"Our results definitely highlight the need to curb unnecessary imaging. In future research we need to examine the value of imaging so that we can assess when the new technology leads to improved patient care and improved outcomes, and when the value of new technologies is limited or nonexistent. In all cases, we need to use the technology in a way that limits unnecessary exposure to radiation," Smith-Bindman said.

Study co-authors were Diana L. Miglioretti, PhD, associate investigator, and Eric B. Larson, MD, MPH, executive director, both of the Group Health Center for Health Studies.

The study was supported by funding from the Group Health Center for Health Studies.


Story Source:

The above story is based on materials provided by University of California - San Francisco. Note: Materials may be edited for content and length.


Cite This Page:

University of California - San Francisco. "Rise In Rate Of Diagnostic Imaging In Managed Care." ScienceDaily. ScienceDaily, 10 November 2008. <www.sciencedaily.com/releases/2008/11/081110065750.htm>.
University of California - San Francisco. (2008, November 10). Rise In Rate Of Diagnostic Imaging In Managed Care. ScienceDaily. Retrieved September 1, 2014 from www.sciencedaily.com/releases/2008/11/081110065750.htm
University of California - San Francisco. "Rise In Rate Of Diagnostic Imaging In Managed Care." ScienceDaily. www.sciencedaily.com/releases/2008/11/081110065750.htm (accessed September 1, 2014).

Share This




More Health & Medicine News

Monday, September 1, 2014

Featured Research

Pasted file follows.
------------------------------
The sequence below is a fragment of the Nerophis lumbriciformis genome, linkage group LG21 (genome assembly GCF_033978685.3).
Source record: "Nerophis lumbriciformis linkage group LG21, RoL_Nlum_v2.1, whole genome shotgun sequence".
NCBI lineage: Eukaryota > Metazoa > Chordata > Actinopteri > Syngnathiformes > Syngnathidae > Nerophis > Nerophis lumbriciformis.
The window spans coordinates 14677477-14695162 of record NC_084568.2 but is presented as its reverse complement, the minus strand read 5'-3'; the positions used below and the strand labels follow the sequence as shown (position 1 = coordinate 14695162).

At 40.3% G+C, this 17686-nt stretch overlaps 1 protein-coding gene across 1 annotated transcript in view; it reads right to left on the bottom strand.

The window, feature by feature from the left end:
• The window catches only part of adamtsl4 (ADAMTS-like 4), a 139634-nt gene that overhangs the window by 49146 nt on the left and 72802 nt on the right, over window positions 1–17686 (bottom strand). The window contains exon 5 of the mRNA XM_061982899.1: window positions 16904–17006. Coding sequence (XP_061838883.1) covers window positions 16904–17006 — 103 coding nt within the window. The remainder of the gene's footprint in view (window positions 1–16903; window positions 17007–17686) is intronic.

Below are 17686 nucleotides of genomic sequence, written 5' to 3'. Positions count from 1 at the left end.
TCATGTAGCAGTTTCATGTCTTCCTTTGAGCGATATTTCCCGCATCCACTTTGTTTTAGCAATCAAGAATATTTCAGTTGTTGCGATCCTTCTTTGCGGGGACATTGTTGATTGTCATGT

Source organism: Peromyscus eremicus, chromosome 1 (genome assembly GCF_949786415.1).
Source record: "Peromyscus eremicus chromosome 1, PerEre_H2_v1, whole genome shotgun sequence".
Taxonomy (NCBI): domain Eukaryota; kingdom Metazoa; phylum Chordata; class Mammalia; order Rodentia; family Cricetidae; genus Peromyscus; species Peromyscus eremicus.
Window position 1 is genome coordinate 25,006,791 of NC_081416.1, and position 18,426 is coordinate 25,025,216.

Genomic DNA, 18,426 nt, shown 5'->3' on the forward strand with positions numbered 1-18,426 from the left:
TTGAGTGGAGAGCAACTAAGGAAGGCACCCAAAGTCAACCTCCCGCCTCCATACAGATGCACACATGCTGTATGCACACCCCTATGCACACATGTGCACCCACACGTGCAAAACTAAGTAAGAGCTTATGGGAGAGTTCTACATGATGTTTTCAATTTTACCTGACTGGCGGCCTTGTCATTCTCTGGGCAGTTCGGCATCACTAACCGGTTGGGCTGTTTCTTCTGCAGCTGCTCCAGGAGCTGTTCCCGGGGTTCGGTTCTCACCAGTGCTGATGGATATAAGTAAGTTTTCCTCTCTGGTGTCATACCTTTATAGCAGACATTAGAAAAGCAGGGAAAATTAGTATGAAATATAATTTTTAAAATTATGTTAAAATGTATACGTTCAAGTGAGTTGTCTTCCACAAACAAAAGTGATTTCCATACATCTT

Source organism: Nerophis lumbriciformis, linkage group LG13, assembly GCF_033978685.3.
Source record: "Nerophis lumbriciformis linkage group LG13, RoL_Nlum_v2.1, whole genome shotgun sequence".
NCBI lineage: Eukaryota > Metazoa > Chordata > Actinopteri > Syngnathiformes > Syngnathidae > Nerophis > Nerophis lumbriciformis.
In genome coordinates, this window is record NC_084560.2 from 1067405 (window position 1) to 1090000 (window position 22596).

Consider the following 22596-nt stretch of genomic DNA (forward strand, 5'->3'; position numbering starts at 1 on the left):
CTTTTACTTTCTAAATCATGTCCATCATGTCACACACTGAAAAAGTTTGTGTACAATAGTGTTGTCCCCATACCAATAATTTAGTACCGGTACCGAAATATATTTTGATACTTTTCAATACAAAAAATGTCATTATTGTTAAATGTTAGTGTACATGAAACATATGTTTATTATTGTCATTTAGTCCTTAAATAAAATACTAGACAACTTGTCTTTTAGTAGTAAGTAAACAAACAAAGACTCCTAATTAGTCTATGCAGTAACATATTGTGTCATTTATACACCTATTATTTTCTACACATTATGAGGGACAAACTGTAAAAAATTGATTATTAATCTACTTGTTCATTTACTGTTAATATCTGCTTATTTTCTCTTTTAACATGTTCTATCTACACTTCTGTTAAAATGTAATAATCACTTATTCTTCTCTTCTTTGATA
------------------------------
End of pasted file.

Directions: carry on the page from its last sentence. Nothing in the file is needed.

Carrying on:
from universities, journals, and other organizations


Featured Videos

from AP, Reuters, AFP, and other news services

We've Got Mites Living In Our Faces And So Do You

We've Got Mites Living In Our Faces And So Do You

Newsy (Aug. 30, 2014) A new study suggests 100 percent of adult humans (those over 18 years of age) have Demodex mites living in their faces. Video provided by Newsy
Powered by NewsLook.com
Liberia Continues Fight Against Ebola

Liberia Continues Fight Against Ebola

AFP (Aug. 30, 2014) Authorities in Liberia try to stem the spread of the Ebola epidemic by raising awareness and setting up sanitation units for people to wash their hands. Duration: 00:41 Video provided by AFP
Powered by NewsLook.com
California Passes 'yes-Means-Yes' Campus Sexual Assault Bill

California Passes 'yes-Means-Yes' Campus Sexual Assault Bill

Reuters - US Online Video (Aug. 30, 2014) California lawmakers pass a bill requiring universities to adopt "affirmative consent" language in their definitions of consensual sex, part of a nationwide drive to curb sexual assault on campuses. Linda So reports. Video provided by Reuters
Powered by NewsLook.com
New Drug Could Reduce Cardiovascular Deaths

New Drug Could Reduce Cardiovascular Deaths

Newsy (Aug. 30, 2014) The new drug from Novartis could reduce cardiovascular deaths by 20 percent compared to other similar drugs. Video provided by Newsy
Powered by NewsLook.com

Search ScienceDaily

Number of stories in archives: 140,361

Find with keyword(s):
Enter a keyword or phrase to search ScienceDaily for related topics and research stories.

Save/Print:
Share:

Breaking News:
from the past week

In Other News

... from NewsDaily.com

Science News

Health News

Environment News

Technology News



Save/Print:
Share:

Free Subscriptions


Get the latest science news with ScienceDaily's free email newsletters, updated daily and weekly. Or view hourly updated newsfeeds in your RSS reader:

Get Social & Mobile


Keep up to date with the latest news from ScienceDaily via social networks and mobile apps:

Have Feedback?


Tell us what you think of ScienceDaily -- we welcome both positive and negative comments. Have any problems using the site? Questions?
Mobile: iPhone Android Web
Follow: Facebook Twitter Google+
Subscribe: RSS Feeds Email Newsletters
Latest Headlines Health & Medicine Mind & Brain Space & Time Matter & Energy Computers & Math Plants & Animals Earth & Climate Fossils & Ruins